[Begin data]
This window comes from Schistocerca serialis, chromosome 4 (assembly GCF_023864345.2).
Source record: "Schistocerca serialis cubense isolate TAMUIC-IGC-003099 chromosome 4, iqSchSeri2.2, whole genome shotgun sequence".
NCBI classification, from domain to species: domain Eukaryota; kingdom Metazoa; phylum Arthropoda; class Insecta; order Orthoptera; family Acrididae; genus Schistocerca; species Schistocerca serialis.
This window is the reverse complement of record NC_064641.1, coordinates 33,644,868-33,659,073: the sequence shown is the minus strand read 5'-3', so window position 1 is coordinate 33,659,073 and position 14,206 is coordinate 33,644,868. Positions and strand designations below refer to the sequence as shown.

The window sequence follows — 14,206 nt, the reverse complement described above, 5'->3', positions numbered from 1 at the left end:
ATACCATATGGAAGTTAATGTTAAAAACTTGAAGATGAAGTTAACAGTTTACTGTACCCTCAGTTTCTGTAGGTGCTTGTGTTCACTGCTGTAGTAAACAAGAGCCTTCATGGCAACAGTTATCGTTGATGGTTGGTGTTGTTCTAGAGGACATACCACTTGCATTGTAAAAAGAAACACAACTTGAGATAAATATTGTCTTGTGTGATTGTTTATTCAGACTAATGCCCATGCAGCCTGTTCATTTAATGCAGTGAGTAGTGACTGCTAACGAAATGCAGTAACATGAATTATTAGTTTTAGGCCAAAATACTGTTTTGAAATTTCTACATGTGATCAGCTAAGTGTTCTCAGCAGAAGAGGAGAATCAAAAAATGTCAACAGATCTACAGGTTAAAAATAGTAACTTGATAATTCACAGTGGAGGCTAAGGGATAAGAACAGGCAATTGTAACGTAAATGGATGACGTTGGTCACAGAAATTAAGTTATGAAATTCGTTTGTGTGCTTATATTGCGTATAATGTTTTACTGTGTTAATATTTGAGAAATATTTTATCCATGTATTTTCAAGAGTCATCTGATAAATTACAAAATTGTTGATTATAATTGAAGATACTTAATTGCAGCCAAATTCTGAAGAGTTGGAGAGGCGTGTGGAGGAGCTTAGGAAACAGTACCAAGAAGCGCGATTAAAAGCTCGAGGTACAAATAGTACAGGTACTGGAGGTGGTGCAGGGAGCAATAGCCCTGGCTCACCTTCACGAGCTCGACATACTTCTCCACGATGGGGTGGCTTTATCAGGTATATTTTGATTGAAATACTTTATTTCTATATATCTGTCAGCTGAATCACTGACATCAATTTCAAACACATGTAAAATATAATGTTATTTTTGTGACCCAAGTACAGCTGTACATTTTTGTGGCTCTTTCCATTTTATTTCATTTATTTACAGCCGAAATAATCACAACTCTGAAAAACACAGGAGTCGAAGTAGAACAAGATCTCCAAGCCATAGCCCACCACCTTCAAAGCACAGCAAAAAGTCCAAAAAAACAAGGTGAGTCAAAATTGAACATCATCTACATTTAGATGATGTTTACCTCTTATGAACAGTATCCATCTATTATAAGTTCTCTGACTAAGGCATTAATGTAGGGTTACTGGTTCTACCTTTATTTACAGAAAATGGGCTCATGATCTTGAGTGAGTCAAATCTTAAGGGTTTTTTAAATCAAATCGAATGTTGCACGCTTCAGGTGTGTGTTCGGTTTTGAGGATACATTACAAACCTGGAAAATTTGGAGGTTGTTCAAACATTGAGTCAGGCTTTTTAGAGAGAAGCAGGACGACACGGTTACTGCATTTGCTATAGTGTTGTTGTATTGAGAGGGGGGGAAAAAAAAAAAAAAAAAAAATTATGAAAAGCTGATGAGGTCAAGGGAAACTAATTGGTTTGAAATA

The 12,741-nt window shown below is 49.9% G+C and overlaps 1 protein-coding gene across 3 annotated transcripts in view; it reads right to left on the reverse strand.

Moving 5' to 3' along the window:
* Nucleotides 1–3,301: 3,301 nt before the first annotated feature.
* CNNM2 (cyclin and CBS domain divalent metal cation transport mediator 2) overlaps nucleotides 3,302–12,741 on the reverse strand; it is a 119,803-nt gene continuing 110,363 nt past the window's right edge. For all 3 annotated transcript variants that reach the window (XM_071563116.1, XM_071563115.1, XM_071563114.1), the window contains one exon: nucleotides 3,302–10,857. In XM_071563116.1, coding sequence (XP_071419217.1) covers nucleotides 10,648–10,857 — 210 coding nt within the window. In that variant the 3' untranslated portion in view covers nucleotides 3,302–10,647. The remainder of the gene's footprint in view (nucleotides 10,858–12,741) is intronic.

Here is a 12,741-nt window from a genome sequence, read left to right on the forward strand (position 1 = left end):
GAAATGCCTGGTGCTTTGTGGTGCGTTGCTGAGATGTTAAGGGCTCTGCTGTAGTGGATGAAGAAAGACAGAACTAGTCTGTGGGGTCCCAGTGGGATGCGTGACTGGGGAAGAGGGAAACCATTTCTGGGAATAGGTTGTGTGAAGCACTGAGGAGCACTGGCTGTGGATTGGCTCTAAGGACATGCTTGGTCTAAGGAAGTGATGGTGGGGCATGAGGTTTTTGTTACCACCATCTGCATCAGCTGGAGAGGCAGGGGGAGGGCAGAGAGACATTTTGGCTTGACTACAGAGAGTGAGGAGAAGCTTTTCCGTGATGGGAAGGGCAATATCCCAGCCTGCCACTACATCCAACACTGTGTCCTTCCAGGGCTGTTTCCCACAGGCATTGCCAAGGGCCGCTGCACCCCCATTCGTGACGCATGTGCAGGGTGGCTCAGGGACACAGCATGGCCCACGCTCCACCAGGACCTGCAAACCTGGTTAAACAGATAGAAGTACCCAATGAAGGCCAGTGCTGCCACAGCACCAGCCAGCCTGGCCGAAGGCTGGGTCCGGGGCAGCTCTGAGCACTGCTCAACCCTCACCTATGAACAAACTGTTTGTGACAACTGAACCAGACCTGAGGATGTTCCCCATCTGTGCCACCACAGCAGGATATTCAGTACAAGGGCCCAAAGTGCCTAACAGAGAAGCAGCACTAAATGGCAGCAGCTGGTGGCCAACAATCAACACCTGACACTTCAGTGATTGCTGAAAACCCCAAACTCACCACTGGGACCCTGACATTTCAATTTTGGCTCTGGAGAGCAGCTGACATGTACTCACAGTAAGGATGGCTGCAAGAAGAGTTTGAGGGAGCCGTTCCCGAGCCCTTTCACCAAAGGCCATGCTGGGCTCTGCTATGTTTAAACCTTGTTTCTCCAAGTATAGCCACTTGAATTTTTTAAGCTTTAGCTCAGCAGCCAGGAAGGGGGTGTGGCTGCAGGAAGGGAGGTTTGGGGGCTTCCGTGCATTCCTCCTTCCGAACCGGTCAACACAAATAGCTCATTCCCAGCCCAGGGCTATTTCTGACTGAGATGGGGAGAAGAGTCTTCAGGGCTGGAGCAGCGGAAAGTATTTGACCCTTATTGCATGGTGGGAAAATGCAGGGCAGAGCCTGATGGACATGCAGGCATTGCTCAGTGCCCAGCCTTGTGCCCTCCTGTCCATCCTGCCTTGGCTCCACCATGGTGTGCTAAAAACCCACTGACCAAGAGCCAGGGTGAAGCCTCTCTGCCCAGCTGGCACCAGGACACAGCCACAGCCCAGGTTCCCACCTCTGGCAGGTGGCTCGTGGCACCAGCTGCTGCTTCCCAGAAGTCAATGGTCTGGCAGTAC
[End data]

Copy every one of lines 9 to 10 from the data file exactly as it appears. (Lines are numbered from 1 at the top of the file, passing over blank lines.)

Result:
* Nucleotides 1–3,301: 3,301 nt before the first annotated feature.
* CNNM2 (cyclin and CBS domain divalent metal cation transport mediator 2) overlaps nucleotides 3,302–12,741 on the reverse strand; it is a 119,803-nt gene continuing 110,363 nt past the window's right edge. For all 3 annotated transcript variants that reach the window (XM_071563116.1, XM_071563115.1, XM_071563114.1), the window contains one exon: nucleotides 3,302–10,857. In XM_071563116.1, coding sequence (XP_071419217.1) covers nucleotides 10,648–10,857 — 210 coding nt within the window. In that variant the 3' untranslated portion in view covers nucleotides 3,302–10,647. The remainder of the gene's footprint in view (nucleotides 10,858–12,741) is intronic.